Pontus Lurcock and Fabio Florindo
Antarctic climate changes have been reconstructed from ice and sediment cores and numerical models (which also predict future changes). Major ice sheets first appeared 34 million years ago (Ma) and fluctuated throughout the Oligocene, with an overall cooling trend. Ice volume more than doubled at the Oligocene-Miocene boundary. Fluctuating Miocene temperatures peaked at 17–14 Ma, followed by dramatic cooling. Cooling continued through the Pliocene and Pleistocene, with another major glacial expansion at 3–2 Ma. Several interacting drivers control Antarctic climate. On timescales of 10,000–100,000 years, insolation varies with orbital cycles, causing periodic climate variations. Opening of Southern Ocean gateways produced a circumpolar current that thermally isolated Antarctica. Declining atmospheric CO2 triggered Cenozoic glaciation. Antarctic glaciations affect global climate by lowering sea level, intensifying atmospheric circulation, and increasing planetary albedo. Ice sheets interact with ocean water, forming water masses that play a key role in global ocean circulation.
Eduardo Marone, Ricardo de Camargo, and Julio Salcedo Castro
This article describes the threat costal hazards pose to existing life in light of climate change and natural disaster. It includes an overview of flooding, extreme waves, and other water-related stressors. The article discusses how human-induced risks in the coastal zone, resulting from mismanaged urbanization, persistent pollution, and overexploitation of resources, exacerbate matters and pose extra pressure on the environment, science, and society. Ways of measurement and reaction to these events, as well as best practices for preparedness, are discussed. Businesses, individuals, and ecosystems are under threat of destruction from these circumstances. The article also emphasizes the need to make scientific work in this field accessible and understandable to society and decisión makers.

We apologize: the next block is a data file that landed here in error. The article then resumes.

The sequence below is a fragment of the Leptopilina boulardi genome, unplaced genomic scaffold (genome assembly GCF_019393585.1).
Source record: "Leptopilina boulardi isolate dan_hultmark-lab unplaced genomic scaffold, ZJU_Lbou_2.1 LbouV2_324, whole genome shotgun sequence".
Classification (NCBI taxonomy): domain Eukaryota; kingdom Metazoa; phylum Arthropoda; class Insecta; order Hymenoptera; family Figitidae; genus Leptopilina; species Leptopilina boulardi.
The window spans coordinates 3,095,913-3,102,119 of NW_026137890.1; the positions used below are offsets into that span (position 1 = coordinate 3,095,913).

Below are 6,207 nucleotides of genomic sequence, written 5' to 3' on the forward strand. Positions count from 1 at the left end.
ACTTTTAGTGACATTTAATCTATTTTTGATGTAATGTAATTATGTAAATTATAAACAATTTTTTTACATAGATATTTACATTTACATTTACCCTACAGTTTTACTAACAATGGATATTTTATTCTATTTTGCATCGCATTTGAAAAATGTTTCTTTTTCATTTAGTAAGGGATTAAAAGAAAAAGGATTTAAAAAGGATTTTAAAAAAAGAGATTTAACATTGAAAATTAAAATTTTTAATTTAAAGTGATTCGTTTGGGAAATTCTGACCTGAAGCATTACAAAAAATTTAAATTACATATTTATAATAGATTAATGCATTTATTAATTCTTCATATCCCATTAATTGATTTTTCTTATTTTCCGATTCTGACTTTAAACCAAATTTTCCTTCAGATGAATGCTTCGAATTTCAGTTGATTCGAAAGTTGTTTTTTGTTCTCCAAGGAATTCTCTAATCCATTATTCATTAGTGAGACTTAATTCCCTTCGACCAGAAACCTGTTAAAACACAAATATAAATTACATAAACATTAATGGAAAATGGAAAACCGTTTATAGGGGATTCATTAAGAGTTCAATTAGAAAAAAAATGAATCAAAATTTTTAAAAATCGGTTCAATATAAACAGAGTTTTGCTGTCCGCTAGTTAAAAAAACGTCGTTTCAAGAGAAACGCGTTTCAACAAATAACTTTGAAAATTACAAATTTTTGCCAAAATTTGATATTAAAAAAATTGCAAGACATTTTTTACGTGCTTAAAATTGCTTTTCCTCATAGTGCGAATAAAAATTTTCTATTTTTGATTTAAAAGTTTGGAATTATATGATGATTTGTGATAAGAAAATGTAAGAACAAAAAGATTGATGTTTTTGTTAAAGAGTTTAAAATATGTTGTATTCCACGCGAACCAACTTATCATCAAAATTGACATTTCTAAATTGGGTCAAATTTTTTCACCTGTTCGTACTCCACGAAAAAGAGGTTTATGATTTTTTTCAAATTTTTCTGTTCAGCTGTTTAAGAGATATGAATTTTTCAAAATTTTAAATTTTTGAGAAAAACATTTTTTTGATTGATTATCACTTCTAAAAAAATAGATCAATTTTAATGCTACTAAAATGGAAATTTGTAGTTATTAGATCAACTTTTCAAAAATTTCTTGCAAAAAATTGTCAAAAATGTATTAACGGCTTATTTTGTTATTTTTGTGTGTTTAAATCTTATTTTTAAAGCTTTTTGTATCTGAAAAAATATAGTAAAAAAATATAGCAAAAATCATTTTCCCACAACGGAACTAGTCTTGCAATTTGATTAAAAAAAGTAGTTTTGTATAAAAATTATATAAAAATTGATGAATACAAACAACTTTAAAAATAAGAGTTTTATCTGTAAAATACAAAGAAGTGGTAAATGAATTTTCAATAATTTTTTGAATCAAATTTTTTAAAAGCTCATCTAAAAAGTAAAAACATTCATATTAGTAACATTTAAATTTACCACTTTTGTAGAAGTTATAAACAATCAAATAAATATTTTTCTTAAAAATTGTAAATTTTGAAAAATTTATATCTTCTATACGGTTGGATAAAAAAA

Physical Mechanisms Responsible for Track Changes and Rainfall Distributions Associated with Tropical Cyclone Landfall
Johnny C.L. Chan
As a tropical cyclone approaches land, its interaction with the characteristics of the land (surface roughness, topography, moisture availability, etc.) will lead to changes in its track as well as the rainfall and wind distributions near its landfall location. Accurate predictions of such changes are important in issuing warnings and disaster preparedness. In this chapter, the basic physical mechanisms that cause changes in the track and rainfall distributions when a tropical cyclone is about to make landfall are presented. These mechanisms are derived based on studies from both observations and idealized simulations. While the latter are relatively simple, they can isolate the fundamental and underlying physical processes that are inherent when an interaction between the land and the tropical cyclone circulation takes place. These processes are important in assessing the performance of the forecast models, and hence could help improve the model predictions and subsequently disaster preparedness.